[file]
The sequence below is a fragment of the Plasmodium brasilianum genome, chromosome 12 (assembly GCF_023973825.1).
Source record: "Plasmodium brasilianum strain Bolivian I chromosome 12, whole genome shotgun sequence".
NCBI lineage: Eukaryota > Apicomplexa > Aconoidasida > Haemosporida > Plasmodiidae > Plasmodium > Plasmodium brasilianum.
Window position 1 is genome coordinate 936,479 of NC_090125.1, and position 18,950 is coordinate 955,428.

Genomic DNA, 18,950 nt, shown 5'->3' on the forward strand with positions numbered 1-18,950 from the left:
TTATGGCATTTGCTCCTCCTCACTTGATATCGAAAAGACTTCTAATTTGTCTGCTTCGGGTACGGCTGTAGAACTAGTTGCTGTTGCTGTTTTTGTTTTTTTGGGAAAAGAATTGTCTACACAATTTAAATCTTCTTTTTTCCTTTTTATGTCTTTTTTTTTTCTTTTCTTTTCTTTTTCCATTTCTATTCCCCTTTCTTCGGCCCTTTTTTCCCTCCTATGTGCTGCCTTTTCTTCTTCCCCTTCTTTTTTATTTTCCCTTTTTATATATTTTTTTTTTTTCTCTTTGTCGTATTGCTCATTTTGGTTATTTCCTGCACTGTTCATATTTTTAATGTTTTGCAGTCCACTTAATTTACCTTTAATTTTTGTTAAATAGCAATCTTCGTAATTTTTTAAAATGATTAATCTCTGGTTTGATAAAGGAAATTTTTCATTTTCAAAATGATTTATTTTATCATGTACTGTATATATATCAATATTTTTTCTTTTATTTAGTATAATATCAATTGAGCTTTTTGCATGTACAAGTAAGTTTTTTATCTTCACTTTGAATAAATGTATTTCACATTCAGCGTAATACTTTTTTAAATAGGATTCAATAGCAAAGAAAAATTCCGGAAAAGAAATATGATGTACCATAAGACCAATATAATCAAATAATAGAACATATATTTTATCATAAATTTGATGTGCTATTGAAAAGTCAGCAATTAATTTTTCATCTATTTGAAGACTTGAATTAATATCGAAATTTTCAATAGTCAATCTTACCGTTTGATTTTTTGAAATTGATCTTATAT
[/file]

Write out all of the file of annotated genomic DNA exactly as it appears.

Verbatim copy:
The sequence below is a fragment of the Plasmodium brasilianum genome, chromosome 12 (assembly GCF_023973825.1).
Source record: "Plasmodium brasilianum strain Bolivian I chromosome 12, whole genome shotgun sequence".
NCBI lineage: Eukaryota > Apicomplexa > Aconoidasida > Haemosporida > Plasmodiidae > Plasmodium > Plasmodium brasilianum.
Window position 1 is genome coordinate 936,479 of NC_090125.1, and position 18,950 is coordinate 955,428.

Genomic DNA, 18,950 nt, shown 5'->3' on the forward strand with positions numbered 1-18,950 from the left:
TTATGGCATTTGCTCCTCCTCACTTGATATCGAAAAGACTTCTAATTTGTCTGCTTCGGGTACGGCTGTAGAACTAGTTGCTGTTGCTGTTTTTGTTTTTTTGGGAAAAGAATTGTCTACACAATTTAAATCTTCTTTTTTCCTTTTTATGTCTTTTTTTTTTCTTTTCTTTTCTTTTTCCATTTCTATTCCCCTTTCTTCGGCCCTTTTTTCCCTCCTATGTGCTGCCTTTTCTTCTTCCCCTTCTTTTTTATTTTCCCTTTTTATATATTTTTTTTTTTTCTCTTTGTCGTATTGCTCATTTTGGTTATTTCCTGCACTGTTCATATTTTTAATGTTTTGCAGTCCACTTAATTTACCTTTAATTTTTGTTAAATAGCAATCTTCGTAATTTTTTAAAATGATTAATCTCTGGTTTGATAAAGGAAATTTTTCATTTTCAAAATGATTTATTTTATCATGTACTGTATATATATCAATATTTTTTCTTTTATTTAGTATAATATCAATTGAGCTTTTTGCATGTACAAGTAAGTTTTTTATCTTCACTTTGAATAAATGTATTTCACATTCAGCGTAATACTTTTTTAAATAGGATTCAATAGCAAAGAAAAATTCCGGAAAAGAAATATGATGTACCATAAGACCAATATAATCAAATAATAGAACATATATTTTATCATAAATTTGATGTGCTATTGAAAAGTCAGCAATTAATTTTTCATCTATTTGAAGACTTGAATTAATATCGAAATTTTCAATAGTCAATCTTACCGTTTGATTTTTTGAAATTGATCTTATAT